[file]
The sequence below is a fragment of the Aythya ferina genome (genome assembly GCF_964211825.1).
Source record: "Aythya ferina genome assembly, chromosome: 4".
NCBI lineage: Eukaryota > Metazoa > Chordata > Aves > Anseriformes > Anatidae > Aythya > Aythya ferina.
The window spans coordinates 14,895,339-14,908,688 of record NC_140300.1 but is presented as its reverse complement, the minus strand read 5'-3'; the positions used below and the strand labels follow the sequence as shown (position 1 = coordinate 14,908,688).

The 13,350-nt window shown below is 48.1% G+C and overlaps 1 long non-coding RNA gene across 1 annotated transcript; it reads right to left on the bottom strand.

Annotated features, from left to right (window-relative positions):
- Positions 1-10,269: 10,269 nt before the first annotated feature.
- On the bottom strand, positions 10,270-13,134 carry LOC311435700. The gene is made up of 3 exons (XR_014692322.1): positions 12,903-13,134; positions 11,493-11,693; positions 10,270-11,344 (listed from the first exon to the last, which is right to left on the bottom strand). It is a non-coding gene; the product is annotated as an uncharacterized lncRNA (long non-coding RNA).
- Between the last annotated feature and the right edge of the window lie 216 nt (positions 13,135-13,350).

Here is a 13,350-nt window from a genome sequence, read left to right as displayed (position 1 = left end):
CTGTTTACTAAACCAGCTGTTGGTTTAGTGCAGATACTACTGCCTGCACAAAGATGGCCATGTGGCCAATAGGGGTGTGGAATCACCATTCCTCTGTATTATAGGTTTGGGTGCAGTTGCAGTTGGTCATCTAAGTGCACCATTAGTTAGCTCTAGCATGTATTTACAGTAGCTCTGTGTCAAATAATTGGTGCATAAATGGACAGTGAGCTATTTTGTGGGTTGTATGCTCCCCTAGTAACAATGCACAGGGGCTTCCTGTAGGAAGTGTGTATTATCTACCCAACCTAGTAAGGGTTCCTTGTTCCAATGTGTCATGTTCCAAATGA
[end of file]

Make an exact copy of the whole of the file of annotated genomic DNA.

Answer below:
The sequence below is a fragment of the Aythya ferina genome (genome assembly GCF_964211825.1).
Source record: "Aythya ferina genome assembly, chromosome: 4".
NCBI lineage: Eukaryota > Metazoa > Chordata > Aves > Anseriformes > Anatidae > Aythya > Aythya ferina.
The window spans coordinates 14,895,339-14,908,688 of record NC_140300.1 but is presented as its reverse complement, the minus strand read 5'-3'; the positions used below and the strand labels follow the sequence as shown (position 1 = coordinate 14,908,688).

The 13,350-nt window shown below is 48.1% G+C and overlaps 1 long non-coding RNA gene across 1 annotated transcript; it reads right to left on the bottom strand.

Annotated features, from left to right (window-relative positions):
- Positions 1-10,269: 10,269 nt before the first annotated feature.
- On the bottom strand, positions 10,270-13,134 carry LOC311435700. The gene is made up of 3 exons (XR_014692322.1): positions 12,903-13,134; positions 11,493-11,693; positions 10,270-11,344 (listed from the first exon to the last, which is right to left on the bottom strand). It is a non-coding gene; the product is annotated as an uncharacterized lncRNA (long non-coding RNA).
- Between the last annotated feature and the right edge of the window lie 216 nt (positions 13,135-13,350).

Here is a 13,350-nt window from a genome sequence, read left to right as displayed (position 1 = left end):
CTGTTTACTAAACCAGCTGTTGGTTTAGTGCAGATACTACTGCCTGCACAAAGATGGCCATGTGGCCAATAGGGGTGTGGAATCACCATTCCTCTGTATTATAGGTTTGGGTGCAGTTGCAGTTGGTCATCTAAGTGCACCATTAGTTAGCTCTAGCATGTATTTACAGTAGCTCTGTGTCAAATAATTGGTGCATAAATGGACAGTGAGCTATTTTGTGGGTTGTATGCTCCCCTAGTAACAATGCACAGGGGCTTCCTGTAGGAAGTGTGTATTATCTACCCAACCTAGTAAGGGTTCCTTGTTCCAATGTGTCATGTTCCAAATGA